One day, when I was eight years old, I lost my dad. On that day, my dad woke up and forgot who he was. He also forgot who I was, who his family was, and life has never been the same since. That was 31 years ago.
My dad had . He became like a little child and I quickly realized I had to become the man of the house.
Dad lost his ability to read and write and do arithmetic and his speech and vocabulary was very limited. Before, he had a very high level of intelligence and was very charismatic and well-spoken from what Mum and others told me.
A lot of it was very embarrassing as a kid. I didn’t want my friends to come around – I remember thinking, how do you explain to other kids that your dad talks like a simpleton?
Seeing the toll Dad’s amnesia was taking on my mum killed me inside, and made me really resent the whole situation, because at that point my mum and my little brother, Matt were all I had in life.
Justin with his dad in 1984. Source: Supplied
Two years after the accident, I was devastated when my parents divorced. Dad left to live on his own, eventually starting a new relationship with another woman who would become his third wife.
I was very angry about it. It hurt so much, and it was traumatising because he was my dad, but he wasn’t. He’s physically my dad and I have the same feelings I have for my dad but that was not reciprocated in any form because he didn’t know who we were.
It was so painful – I remember feeling sad as a kid, really wishing my dad could remember me.
Sometimes I equated it to him dying to make things cleaner for me. Sometimes I think it would’ve been easier if he had just passed away – it would’ve been cut and dry – you grieve and move on, but instead I lost my dad but I have this person in front of me who looks like my dad and I have the emotional connections to him as my dad, but he’s not.
By the time I was 12, I had begun to cope with the whole situation through taking and selling drugs. I ended up joining a gang and by the time I was 18, I had been in and out of jail a few times for minor offences. After a longer, 12-month stint in jail, I realised I had to change my life.
I stopped waiting for an apology that I thought I needed from him, and finally realised I had to accept the way things are and stop thinking of him as a malicious actor in some vicious game.
I’d been working in kitchens for a few years, so I applied to the California Culinary Academy in San Francisco, where I was accepted. But by 24, I was a full-blown heroin addict.
It was around this time that my older brother, Rick decided to make a , which helped me come to grips with everything. It put my head into a better place, at least in regards to my dad.
I stopped waiting for an apology that I thought I needed from him, and finally realised I had to accept the way things are and stop thinking of him as a malicious actor in some vicious game. Seeing him getting older and withering away, I thought: What’s the point of hating this sick old dude?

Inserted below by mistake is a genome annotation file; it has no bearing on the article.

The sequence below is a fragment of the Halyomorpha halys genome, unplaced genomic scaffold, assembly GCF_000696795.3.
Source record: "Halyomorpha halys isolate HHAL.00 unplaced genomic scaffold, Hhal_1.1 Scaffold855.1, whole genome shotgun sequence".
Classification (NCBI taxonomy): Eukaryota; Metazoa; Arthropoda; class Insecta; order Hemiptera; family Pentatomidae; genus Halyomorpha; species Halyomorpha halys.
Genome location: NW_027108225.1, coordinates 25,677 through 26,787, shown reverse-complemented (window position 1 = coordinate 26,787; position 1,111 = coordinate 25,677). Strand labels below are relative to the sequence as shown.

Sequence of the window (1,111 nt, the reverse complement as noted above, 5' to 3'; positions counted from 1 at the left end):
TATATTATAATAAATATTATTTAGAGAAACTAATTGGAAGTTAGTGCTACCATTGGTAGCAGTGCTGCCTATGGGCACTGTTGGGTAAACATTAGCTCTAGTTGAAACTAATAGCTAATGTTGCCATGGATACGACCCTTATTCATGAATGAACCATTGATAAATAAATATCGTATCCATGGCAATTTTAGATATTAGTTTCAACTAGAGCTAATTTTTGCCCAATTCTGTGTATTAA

By then I had started slipping off the edge. I lost my apartment and lived on the streets for the next two years. I was still using drugs but not dealing. I just stole the booze I needed and whatever else I could sell to get heroin. Then I realised it was too much. I couldn't do it anymore.
Justin now runs a large restaurant and has overcome his past addictions. Source: Supplied
One night, I had a talk with God because I was convinced I was having a heart attack. I made a pact to turn my life around if I was allowed to live. That was May 21, 2013. Two months later, while fresh into rehab, I held my niece Samantha's hand while she died in a hospital bed after an accidental heroin overdose. Her death really woke me up to how close I had been to losing my life, time and time again. After being given a second chance, I didn’t want to disrespect her memory by throwing away everything.
As soon as I got out of rehab, I held down a few jobs at little restaurants, and have been working my way up the ladder ever since. Now, I’m running a restaurant in San Francisco – the biggest restaurant I’ve ever managed and it's my dream job. All the hard work has really paid off.
Dad and I talk two to three times a year. They’re usually pretty heavy conversation. Sometimes when I’m struggling with something, it seems like he’s the best person to talk to. After all, he’s still my dad.
I don’t remember ever asking him for advice in my younger years; he was in no place to give advice. I felt wiser than he was.
I kind of like our relationship now. But no matter how disassociated he is from his old personality, he still seems to be a control freak.
I just want him to be happy. He pretends to be happy, but I don’t think he is.
If there’s one thing I’ve learned over the course of this crazy journey it’s this: sometimes you have to accept things and let them go. Just let it go, Dad! I love you and I want you to enjoy the time you have left. Please, let it go!
You can watch the full documentary about Richard's amnesia .